A prosecutor electrified Britain's phone hacking trial Thursday by revealing that Rebekah Brooks and Andy Coulson -- the two most senior U.K. tabloid editors accused of illegal eavesdropping and bribery -- had a secret affair lasting at least six years.
A prosecutor electrified Britain’s phone hacking trial Thursday by revealing that Rebekah Brooks and Andy Coulson — the two most senior U.K. tabloid editors accused of illegal eavesdropping and bribery — had a secret affair lasting at least six years.
Prosecutor Andrew Edis said the relationship between the two powerful editors — both former top Rupert Murdoch aides and associates of Prime Minister David Cameron — goes to the heart of the case’s key question: Who knew what during years of illicit activity at Murdoch’s News of the World and Sun tabloids?
The fact they had an affair and kept it secret “means they trusted each other a lot,” Edis said. He said there was “absolute confidence between the two of them” about issues at their work.
“Through the relevant period, what Mr. Coulson knew Mrs. Brooks knew too, and what Mrs. Brooks knew Mr. Coulson knew too, because it’s clear … that as at February 2004 they had been having an affair which had lasted at least six years,” he said.
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The two enjoyed close ties to Britain’s media and political elite. Brooks has been friends with Cameron and Coulson served as his communications director before and after Cameron’s election as prime minister in 2010.
Edis said their affair started in about 1998 and covered the period when Brooks was News of the World editor and Coulson her deputy — including the period in 2002 when the newspaper hacked into the phone of 13-year-old Milly Dowler, who was later found murdered.
The prosecution contends that Brooks and Coulson must have sanctioned the hacking.
Brooks and Coulson, both 45, Brooks’ current husband Charles Brooks, and five others are on trial in the first major criminal case spawned by the revelation of the paper’s eavesdropping. The eight defendants all deny a variety of charges related to phone hacking, bribing officials and obstructing a police inquiry.
The phone hacking scandal forced Murdoch to shut the 168-year-old News of the World, triggered police inquiries into phone hacking and bribery by journalists and has created intense pressure on Britain’s freewheeling tabloid press to mend its ways.
In his opening statement Thursday, Edis laid out the prosecution’s claim that Brooks, Coulson and other senior editors must have known about phone hacking that went on for years at the News of the World and its sister paper, The Sun.
He said News of the World journalists, with consent from the tabloid’s top editors, colluded to eavesdrop on the voice mail messages of phones of politicians, royalty, celebrities and even rival reporters in a “frenzy” to get scoops.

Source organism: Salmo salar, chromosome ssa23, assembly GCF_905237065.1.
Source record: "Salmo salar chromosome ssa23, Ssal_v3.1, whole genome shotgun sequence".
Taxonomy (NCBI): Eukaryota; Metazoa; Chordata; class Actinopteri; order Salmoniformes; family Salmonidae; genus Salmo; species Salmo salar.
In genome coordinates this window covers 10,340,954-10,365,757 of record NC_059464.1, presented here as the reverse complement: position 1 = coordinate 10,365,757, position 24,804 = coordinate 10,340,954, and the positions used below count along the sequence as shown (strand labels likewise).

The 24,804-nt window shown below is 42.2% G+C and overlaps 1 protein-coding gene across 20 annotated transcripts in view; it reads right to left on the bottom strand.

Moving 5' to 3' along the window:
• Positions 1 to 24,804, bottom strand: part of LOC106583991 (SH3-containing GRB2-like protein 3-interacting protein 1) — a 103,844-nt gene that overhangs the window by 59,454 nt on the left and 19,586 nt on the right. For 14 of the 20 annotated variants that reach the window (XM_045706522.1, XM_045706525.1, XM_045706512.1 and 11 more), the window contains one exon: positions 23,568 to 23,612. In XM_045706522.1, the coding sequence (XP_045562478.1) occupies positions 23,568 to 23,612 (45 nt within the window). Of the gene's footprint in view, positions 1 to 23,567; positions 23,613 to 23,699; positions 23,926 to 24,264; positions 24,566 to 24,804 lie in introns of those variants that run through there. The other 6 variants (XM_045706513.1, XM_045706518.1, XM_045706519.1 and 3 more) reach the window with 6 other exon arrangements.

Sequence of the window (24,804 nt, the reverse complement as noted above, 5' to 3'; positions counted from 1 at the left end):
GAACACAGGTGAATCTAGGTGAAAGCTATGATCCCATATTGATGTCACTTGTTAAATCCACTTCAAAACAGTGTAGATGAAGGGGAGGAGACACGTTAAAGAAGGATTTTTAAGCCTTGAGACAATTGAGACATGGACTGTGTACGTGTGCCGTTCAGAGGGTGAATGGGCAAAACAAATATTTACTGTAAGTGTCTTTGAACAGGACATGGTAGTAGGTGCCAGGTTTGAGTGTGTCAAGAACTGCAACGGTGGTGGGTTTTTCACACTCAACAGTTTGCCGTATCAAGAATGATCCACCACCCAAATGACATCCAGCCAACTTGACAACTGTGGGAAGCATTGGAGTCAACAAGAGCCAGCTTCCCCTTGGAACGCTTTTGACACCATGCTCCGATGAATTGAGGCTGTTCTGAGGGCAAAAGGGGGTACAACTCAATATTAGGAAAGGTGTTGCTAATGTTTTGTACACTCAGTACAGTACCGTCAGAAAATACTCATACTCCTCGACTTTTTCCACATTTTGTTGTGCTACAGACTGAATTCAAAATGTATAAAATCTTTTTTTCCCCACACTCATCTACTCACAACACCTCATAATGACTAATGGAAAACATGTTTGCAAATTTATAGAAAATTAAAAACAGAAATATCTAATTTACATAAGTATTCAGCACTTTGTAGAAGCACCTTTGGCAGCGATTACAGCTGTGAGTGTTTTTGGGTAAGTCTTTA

He showed the jury detailed records — audio recordings, notes and email trails — of what he said were phone-hacking assignments from the News of the World to private investigator Glenn Mulcaire. The targets included former Labour Cabinet ministers Tessa Jowell, John Prescott and David Blunkett — whose own affair was revealed in a sting on his girlfriend’s phone.
Mulcaire also targeted royal family member Lord Frederick Windsor, two journalists from the rival Mail on Sunday, and Dowler’s phone, the prosecutor said.
Mulcaire was jailed briefly in 2007 for hacking the voicemails of royal aides. He has now pleaded guilty to new charges, including hacking Dowler’s phone.
Three former News of the World news editors have also pleaded guilty, but those who were above them, including Brooks and Coulson, have denied knowing about the hacking.
Edis said that claim was barely credible. Mulcaire was paid about 100,000 pounds a year under both Brooks and Coulson for his services.
“Did nobody ever ask, ‘What are we paying this chap for?'” he said. “Somebody must have decided that what he was doing was worth an awful lot of money. Who was that?”
The prosecutor’s forensic analysis of the phone-hacking trail was overshadowed by his revelation about Coulson and Brooks’ private lives. The two defendants, sitting side-by-side in the dock at the rear of the court, did not visibly react as the lawyer spoke.
Edis said the revelation was “likely to attract a great deal of publicity,” some of it “unfair, unkind and unnecessary,” but insisted it was relevant.
He said the affair was revealed when police investigating phone hacking in 2011 found an intimate letter written by Brooks to Coulson on a computer in her London home.
He said the 2004 letter was Brooks’ reply to Coulson’s attempt to end the affair. It’s not clear whether it was ever sent.
“You are my very best friend. I tell you everything, I confide in you, I seek your advice, I love you, care about you, worry about you, we laugh and cry together,” Brooks wrote in the letter read by Edis in court. “In fact, without our relationship in my life I am really not sure I will cope.”
Brooks edited the News of the World from 2000 to 2003, then went on to edit The Sun, and later became the chief executive of Murdoch’s British newspaper division. Coulson edited the News of the World from 2003 to 2007.
Brooks married soap-opera star Ross Kemp in 2002. They later divorced and she married horse trainer Charles Brooks in 2009. Coulson married in 2000.
The affair apparently ended before Coulson became communications director for Conservative party leader Cameron in 2007, a job he continued when Cameron was elected prime minister in 2010.
Both he and Brooks resigned from their jobs after the hacking scandal exploded in 2011.
Jill Lawless can be reached at http://Twitter.com/JillLawless